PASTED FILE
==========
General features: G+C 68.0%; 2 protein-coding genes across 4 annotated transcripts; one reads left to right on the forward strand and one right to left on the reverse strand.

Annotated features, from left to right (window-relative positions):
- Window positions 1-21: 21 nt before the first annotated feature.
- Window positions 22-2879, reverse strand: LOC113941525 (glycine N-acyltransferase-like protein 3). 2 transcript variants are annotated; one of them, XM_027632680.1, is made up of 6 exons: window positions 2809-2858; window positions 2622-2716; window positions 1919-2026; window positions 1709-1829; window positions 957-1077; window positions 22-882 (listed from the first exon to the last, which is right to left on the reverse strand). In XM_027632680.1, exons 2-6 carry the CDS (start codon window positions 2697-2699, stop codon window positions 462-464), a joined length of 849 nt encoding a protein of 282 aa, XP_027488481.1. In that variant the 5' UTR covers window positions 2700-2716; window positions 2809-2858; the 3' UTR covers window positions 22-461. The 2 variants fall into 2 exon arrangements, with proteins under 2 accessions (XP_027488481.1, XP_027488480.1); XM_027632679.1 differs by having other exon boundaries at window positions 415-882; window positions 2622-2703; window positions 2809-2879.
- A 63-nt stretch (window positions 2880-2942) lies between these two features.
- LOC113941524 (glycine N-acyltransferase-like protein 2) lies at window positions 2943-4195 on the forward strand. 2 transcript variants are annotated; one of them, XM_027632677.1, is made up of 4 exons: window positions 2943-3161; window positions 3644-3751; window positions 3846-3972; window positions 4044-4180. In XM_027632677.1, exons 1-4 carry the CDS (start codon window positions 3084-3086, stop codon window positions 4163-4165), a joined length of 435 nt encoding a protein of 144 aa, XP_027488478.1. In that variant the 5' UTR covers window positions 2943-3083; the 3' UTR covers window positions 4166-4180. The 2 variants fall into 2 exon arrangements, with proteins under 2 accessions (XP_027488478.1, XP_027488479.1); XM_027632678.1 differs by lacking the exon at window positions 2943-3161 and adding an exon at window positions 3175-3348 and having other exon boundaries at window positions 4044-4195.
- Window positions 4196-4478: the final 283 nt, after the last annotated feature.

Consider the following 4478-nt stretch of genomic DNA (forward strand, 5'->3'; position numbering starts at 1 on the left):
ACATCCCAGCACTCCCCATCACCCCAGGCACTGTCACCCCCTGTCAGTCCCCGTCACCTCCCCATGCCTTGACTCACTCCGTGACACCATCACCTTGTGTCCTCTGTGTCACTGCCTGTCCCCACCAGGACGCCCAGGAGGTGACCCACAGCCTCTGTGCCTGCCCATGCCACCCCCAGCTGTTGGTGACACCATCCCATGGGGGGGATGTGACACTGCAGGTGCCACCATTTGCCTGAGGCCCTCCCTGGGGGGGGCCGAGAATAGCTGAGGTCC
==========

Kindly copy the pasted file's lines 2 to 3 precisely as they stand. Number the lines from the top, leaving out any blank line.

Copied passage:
Annotated features, from left to right (window-relative positions):
- Window positions 1-21: 21 nt before the first annotated feature.